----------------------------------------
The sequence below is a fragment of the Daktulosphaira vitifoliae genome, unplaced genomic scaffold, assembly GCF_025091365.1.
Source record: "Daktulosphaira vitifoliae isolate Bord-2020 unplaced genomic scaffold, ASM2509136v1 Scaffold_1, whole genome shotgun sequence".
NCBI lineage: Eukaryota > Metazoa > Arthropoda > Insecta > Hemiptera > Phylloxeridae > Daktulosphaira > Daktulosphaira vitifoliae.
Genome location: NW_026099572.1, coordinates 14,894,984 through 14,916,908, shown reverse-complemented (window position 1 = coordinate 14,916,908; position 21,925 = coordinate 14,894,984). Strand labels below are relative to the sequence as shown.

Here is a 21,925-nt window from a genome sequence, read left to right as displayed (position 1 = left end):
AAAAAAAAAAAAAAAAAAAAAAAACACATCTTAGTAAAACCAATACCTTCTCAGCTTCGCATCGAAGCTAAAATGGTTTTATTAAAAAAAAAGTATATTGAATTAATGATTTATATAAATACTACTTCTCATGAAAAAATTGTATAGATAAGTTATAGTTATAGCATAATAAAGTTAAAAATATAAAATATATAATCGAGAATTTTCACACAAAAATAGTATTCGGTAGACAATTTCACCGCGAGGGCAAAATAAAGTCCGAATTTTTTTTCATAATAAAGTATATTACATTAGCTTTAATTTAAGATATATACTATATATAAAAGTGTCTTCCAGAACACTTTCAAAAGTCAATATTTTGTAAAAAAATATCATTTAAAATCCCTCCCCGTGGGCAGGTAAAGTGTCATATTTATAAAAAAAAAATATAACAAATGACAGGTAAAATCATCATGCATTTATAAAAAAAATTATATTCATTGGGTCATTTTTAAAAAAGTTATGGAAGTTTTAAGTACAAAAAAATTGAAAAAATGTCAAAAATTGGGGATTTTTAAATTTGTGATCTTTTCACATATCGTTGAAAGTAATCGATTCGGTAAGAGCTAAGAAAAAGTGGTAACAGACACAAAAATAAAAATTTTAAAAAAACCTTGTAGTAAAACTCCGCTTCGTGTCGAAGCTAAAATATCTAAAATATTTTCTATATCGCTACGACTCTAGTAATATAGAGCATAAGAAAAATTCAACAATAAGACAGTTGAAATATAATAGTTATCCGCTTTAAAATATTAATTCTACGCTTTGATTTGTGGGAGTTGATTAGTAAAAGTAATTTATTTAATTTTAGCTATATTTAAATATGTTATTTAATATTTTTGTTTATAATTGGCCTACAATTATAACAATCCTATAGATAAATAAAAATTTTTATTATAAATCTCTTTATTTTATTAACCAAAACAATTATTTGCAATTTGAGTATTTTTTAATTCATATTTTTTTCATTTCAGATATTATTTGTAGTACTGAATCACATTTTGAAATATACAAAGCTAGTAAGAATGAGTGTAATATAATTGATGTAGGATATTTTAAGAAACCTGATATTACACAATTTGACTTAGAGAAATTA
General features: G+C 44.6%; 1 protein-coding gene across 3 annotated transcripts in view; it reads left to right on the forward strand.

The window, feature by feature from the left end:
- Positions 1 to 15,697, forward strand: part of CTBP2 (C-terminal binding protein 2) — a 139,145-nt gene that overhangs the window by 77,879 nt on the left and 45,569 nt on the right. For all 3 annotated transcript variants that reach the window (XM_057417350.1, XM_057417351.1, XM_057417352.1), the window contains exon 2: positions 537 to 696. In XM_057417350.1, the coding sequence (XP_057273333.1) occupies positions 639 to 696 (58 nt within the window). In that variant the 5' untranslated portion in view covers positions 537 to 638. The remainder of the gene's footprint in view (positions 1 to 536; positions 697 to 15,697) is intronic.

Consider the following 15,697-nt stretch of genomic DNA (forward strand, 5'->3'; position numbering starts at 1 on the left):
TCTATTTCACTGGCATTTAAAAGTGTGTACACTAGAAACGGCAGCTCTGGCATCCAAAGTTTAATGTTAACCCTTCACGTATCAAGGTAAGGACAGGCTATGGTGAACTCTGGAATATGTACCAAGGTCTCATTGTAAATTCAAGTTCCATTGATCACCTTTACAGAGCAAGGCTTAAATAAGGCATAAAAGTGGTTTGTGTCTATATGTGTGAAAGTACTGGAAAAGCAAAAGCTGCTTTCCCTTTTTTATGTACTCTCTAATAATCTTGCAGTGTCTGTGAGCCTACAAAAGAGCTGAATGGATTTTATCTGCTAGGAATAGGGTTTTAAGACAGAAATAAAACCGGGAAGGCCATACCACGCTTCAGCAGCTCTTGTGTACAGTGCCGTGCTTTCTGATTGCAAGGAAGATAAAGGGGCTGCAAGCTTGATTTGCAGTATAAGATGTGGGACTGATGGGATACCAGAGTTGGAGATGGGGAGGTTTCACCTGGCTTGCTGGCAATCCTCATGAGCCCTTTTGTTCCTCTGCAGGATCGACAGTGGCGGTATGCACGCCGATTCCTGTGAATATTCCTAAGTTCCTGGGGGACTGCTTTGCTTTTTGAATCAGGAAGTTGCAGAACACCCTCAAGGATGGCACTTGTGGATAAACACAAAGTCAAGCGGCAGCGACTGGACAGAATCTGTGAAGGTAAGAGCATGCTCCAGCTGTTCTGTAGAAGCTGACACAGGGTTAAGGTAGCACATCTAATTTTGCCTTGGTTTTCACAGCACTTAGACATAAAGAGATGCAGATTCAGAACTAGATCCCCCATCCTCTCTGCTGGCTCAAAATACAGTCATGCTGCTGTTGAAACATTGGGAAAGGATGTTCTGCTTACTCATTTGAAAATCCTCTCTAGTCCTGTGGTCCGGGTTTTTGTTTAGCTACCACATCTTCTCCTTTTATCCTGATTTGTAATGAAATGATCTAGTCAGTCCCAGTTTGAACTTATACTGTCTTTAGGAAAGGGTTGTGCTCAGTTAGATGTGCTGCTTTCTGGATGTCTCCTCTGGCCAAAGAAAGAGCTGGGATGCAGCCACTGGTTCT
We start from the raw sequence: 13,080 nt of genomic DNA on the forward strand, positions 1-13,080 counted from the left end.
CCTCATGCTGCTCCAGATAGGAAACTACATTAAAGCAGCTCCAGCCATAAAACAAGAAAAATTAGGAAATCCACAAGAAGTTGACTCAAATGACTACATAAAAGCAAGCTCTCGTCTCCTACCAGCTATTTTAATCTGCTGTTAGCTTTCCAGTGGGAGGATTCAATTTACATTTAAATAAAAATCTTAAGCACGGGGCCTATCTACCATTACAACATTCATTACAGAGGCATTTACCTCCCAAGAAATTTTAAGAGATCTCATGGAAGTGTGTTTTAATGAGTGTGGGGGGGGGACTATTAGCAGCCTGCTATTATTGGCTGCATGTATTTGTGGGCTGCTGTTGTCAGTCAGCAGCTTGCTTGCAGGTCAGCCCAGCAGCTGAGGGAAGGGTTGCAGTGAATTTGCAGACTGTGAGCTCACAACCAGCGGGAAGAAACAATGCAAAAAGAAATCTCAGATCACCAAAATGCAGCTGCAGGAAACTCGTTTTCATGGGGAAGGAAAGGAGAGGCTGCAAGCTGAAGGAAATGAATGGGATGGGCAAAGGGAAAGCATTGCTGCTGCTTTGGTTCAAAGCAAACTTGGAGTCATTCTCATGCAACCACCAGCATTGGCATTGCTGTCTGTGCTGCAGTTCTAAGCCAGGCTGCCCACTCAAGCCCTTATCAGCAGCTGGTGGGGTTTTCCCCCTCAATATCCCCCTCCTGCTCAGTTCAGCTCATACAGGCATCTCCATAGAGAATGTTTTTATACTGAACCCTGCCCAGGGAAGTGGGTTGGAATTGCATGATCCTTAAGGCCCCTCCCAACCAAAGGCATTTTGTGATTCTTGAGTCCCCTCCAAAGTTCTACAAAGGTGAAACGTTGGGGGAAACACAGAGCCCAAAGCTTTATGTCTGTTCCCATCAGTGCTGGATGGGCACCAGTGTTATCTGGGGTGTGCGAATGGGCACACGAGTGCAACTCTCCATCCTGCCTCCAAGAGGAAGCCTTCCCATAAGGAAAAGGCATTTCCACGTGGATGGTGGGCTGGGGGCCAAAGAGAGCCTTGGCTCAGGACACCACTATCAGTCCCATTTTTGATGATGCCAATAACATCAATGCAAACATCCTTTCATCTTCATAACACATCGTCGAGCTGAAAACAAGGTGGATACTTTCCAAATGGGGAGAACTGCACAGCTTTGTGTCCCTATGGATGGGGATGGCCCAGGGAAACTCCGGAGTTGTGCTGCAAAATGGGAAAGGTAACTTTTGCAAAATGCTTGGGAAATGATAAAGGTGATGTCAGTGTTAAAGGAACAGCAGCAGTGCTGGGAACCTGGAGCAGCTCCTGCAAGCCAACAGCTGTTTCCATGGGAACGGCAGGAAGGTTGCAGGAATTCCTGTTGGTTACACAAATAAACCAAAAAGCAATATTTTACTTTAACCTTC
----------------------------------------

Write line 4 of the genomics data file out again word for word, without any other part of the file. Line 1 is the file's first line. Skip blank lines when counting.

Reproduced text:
Genome location: NW_026099572.1, coordinates 14,894,984 through 14,916,908, shown reverse-complemented (window position 1 = coordinate 14,916,908; position 21,925 = coordinate 14,894,984). Strand labels below are relative to the sequence as shown.